Does ‘DETROIT’ tell the story you want to see?

Does ‘DETROIT’ tell the story you want to see?

“DETROIT” opened yesterday —

By all means make your own decision on whether or not to see it, or where or not to like it…

Last week, I told you what I thought about the film after attending the Premiere with my brother in our home-city on Salon.com.

The flood of critique over the film encourages me.  Post-Detroit’s World Premiere of the film on Tuesday, July 25th, the headlines say it all...” ‘DETROIT’ Gives Very Little To The Black Community To Hold On To” on Vibe.com

or Angelica Jade Bastien’s Review on RogerEbert.com.  “Watching “Detroit” I realized that I’m not interested in white perceptions of black pain.”, she writes.

I left the theatre of two minds: happy to be with family in my ever-changing home-city but a little dumbstruck.  My brother and I walked out of the FOX theatre, the bustle of Hollywood around us.  We took a selfie to appropriately document our time as two adult-siblings hanging out and then walked through the neighborhood to a nearby bar, (reminding me of the metro area I was heading back to in a couple days), Queens Bar.

Queens Bar – Detroit, MI

We talked it out… amongst ourselves and friends we ran into, getting their take on the history of the city they knew from their parents who had lived through this experience, either riot or rebellion in their youth.  There was a lot of silence… what did we really just see… Something just didn’t feel quite right… the common thread tying most of the reviews and articles on the film together: “Detroit” was directed, written, produced, shot, and edited by white creatives who do not understand the weight of the images they hone in on with an unflinching gaze.”, writes Angelica.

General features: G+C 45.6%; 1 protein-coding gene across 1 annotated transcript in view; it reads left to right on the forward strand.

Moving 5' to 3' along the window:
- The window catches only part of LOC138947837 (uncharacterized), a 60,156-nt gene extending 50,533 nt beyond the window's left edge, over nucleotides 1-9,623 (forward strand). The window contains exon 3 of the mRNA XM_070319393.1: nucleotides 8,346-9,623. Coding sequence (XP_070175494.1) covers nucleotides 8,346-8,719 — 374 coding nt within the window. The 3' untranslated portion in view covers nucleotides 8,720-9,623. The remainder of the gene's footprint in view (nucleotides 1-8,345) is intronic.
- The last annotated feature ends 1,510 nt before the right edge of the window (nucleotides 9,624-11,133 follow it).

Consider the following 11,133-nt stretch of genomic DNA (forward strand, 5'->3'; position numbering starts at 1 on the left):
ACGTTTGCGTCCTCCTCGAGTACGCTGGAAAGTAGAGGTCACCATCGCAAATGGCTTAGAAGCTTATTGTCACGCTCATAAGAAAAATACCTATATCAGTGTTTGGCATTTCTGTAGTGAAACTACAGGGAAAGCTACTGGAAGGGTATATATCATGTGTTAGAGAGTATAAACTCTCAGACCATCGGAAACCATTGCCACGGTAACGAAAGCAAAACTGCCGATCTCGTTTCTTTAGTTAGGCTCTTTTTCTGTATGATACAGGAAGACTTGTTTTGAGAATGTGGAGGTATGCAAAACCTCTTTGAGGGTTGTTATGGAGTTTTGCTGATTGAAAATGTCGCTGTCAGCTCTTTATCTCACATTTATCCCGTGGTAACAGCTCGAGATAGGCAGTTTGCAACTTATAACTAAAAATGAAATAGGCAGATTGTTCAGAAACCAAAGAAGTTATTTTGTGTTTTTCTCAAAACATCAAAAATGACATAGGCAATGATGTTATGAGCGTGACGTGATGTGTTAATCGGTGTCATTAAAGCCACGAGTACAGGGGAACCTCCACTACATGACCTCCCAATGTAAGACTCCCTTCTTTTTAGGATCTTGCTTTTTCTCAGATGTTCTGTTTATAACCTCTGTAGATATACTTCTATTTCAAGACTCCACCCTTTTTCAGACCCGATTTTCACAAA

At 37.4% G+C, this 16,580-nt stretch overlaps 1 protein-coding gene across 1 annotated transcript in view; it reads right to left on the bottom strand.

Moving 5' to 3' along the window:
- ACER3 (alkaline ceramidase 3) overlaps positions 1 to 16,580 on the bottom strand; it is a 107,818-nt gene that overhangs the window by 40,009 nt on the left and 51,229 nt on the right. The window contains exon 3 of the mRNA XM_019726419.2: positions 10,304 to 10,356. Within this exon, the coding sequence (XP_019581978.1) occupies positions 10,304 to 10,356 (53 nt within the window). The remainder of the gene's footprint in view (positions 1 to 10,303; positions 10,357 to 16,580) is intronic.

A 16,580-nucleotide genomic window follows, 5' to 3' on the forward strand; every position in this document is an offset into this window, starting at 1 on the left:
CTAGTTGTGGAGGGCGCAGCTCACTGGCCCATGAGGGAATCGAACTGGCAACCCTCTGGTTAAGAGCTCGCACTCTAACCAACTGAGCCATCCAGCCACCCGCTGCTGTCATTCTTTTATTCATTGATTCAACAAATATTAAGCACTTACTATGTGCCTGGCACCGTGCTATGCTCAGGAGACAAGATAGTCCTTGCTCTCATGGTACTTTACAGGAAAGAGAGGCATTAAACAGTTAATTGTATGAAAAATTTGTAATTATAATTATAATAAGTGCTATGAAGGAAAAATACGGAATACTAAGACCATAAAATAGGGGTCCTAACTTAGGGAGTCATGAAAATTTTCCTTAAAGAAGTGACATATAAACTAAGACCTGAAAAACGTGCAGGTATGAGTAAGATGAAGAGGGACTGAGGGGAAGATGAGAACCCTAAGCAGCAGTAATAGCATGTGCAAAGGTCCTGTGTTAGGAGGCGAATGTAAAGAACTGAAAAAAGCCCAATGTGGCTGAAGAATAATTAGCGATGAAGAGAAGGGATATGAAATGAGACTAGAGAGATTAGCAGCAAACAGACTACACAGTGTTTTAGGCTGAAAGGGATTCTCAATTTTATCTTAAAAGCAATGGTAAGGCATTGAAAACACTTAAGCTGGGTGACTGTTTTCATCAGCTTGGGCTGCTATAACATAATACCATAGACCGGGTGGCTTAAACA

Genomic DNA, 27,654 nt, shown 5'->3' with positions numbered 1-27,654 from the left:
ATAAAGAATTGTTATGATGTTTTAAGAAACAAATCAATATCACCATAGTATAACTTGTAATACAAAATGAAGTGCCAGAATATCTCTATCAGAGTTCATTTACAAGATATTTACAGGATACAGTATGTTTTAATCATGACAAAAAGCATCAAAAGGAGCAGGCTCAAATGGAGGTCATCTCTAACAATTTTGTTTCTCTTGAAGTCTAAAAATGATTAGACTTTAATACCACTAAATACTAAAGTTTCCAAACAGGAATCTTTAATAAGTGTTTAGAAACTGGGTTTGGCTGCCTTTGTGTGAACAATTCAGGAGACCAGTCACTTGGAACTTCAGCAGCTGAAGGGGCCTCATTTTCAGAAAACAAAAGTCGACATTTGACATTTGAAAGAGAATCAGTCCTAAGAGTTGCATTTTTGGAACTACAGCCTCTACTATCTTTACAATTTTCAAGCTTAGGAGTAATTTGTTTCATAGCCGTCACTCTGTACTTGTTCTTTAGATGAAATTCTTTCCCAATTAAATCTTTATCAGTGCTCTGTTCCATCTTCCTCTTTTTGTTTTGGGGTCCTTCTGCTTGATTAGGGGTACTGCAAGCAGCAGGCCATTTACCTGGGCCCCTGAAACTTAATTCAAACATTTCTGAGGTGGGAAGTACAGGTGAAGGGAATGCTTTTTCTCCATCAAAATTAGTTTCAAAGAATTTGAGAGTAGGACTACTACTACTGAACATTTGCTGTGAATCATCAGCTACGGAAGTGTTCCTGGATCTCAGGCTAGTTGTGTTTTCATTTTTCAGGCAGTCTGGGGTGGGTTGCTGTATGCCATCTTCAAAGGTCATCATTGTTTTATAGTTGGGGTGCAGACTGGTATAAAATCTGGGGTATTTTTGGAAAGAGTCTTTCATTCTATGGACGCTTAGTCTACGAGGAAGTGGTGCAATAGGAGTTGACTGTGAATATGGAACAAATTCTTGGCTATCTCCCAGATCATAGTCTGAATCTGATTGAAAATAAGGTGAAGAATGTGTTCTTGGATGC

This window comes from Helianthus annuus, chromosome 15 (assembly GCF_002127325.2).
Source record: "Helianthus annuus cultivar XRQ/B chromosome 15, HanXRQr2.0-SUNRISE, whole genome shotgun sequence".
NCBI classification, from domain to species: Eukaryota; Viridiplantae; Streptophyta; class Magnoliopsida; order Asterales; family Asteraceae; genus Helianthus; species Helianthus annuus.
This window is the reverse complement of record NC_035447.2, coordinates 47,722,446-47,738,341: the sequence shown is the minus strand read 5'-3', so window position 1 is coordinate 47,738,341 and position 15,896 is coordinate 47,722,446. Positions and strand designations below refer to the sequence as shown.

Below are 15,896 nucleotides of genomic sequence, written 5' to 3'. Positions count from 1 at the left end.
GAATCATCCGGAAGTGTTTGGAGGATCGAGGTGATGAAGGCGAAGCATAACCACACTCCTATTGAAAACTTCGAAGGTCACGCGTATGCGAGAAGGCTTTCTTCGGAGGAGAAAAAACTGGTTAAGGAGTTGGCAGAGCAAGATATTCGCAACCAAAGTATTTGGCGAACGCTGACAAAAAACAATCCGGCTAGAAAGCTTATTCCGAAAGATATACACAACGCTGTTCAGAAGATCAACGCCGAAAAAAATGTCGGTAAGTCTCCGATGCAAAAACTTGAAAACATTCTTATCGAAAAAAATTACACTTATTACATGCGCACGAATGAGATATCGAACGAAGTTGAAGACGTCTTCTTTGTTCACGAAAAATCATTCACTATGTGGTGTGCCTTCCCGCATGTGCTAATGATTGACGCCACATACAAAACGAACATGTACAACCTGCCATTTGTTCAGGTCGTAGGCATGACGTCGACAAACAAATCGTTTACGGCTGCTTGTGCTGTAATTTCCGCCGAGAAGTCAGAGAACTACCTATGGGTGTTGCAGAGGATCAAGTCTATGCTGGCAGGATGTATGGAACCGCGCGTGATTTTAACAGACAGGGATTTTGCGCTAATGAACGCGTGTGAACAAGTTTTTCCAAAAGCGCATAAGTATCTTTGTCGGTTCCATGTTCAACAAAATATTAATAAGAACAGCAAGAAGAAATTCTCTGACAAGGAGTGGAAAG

John Eligon wrote in The New York Times, 

But with “Detroit,” she had to wrestle with how far to push reality — how to convey the real-life horror of racism, without exploiting black trauma. “It’s really a question of how do you humanize and how do you bring to life a situation,” Ms. Bigelow said. “I suppose you use a personal judgment, I guess.”

Personal Judgement or not, did Ms. Bigelow have the right to tell this story of a city fraught with a racial history goes back so far or so deep that many have forgotten.  As a Detroit native, am I interested in an outsider’s perspective?  I would have been more interested if an outsider had encouraged some home-city talent to be involved….AT THE VERY LEAST.  Who is going to stand up for Detroit?  If Ms. Bigelow was consulted by her friend (another Native Detroiter), professor and historian, Dr. Michael Eric Dyson, I would have liked to see a black producer line the stage at the FOX alongside the otherwise all-white team.

These things matter to me.

It is a basic representation issue.

The film’s screenwriter, Mark Boal made his own case on Vulture.  “…the events in Detroit are hard evidence of a cultural crisis that remains unresolved, of two Americas that still don’t know quite how to deal with each other.”

I could go so far as to inquire whether or not this extends into the production team.  If one truly understands what is happening in Detroit, then they understand the optics of opening a film introducing a crew of white creatives to a packed house crowd in a city that is 83% black.

COME. ON.